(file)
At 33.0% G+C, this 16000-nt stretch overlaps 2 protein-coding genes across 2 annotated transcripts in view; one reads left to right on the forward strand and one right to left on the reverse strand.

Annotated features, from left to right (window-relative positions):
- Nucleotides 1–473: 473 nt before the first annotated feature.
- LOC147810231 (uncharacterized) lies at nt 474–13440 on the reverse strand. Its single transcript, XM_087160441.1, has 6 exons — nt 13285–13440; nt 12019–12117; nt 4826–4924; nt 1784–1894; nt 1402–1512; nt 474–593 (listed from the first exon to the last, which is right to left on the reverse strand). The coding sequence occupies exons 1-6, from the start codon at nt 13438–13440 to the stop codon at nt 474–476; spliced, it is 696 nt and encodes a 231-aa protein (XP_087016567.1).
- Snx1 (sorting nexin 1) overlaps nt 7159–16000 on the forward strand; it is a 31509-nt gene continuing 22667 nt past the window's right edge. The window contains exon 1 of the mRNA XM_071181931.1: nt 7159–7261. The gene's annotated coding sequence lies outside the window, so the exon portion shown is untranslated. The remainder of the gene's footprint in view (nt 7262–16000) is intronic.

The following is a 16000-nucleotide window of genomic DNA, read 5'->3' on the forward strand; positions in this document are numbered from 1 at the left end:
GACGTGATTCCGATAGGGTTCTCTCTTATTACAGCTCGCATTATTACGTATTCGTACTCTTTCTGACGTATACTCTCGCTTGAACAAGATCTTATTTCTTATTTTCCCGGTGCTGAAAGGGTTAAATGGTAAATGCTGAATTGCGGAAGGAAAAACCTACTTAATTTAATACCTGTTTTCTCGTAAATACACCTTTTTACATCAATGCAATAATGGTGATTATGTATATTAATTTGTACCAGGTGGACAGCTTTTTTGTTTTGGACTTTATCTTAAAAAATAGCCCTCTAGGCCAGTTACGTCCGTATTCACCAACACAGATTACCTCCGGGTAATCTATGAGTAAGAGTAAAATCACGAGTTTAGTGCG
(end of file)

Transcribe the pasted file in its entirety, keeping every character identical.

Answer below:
At 33.0% G+C, this 16000-nt stretch overlaps 2 protein-coding genes across 2 annotated transcripts in view; one reads left to right on the forward strand and one right to left on the reverse strand.

Annotated features, from left to right (window-relative positions):
- Nucleotides 1–473: 473 nt before the first annotated feature.
- LOC147810231 (uncharacterized) lies at nt 474–13440 on the reverse strand. Its single transcript, XM_087160441.1, has 6 exons — nt 13285–13440; nt 12019–12117; nt 4826–4924; nt 1784–1894; nt 1402–1512; nt 474–593 (listed from the first exon to the last, which is right to left on the reverse strand). The coding sequence occupies exons 1-6, from the start codon at nt 13438–13440 to the stop codon at nt 474–476; spliced, it is 696 nt and encodes a 231-aa protein (XP_087016567.1).
- Snx1 (sorting nexin 1) overlaps nt 7159–16000 on the forward strand; it is a 31509-nt gene continuing 22667 nt past the window's right edge. The window contains exon 1 of the mRNA XM_071181931.1: nt 7159–7261. The gene's annotated coding sequence lies outside the window, so the exon portion shown is untranslated. The remainder of the gene's footprint in view (nt 7262–16000) is intronic.

The following is a 16000-nucleotide window of genomic DNA, read 5'->3' on the forward strand; positions in this document are numbered from 1 at the left end:
GACGTGATTCCGATAGGGTTCTCTCTTATTACAGCTCGCATTATTACGTATTCGTACTCTTTCTGACGTATACTCTCGCTTGAACAAGATCTTATTTCTTATTTTCCCGGTGCTGAAAGGGTTAAATGGTAAATGCTGAATTGCGGAAGGAAAAACCTACTTAATTTAATACCTGTTTTCTCGTAAATACACCTTTTTACATCAATGCAATAATGGTGATTATGTATATTAATTTGTACCAGGTGGACAGCTTTTTTGTTTTGGACTTTATCTTAAAAAATAGCCCTCTAGGCCAGTTACGTCCGTATTCACCAACACAGATTACCTCCGGGTAATCTATGAGTAAGAGTAAAATCACGAGTTTAGTGCG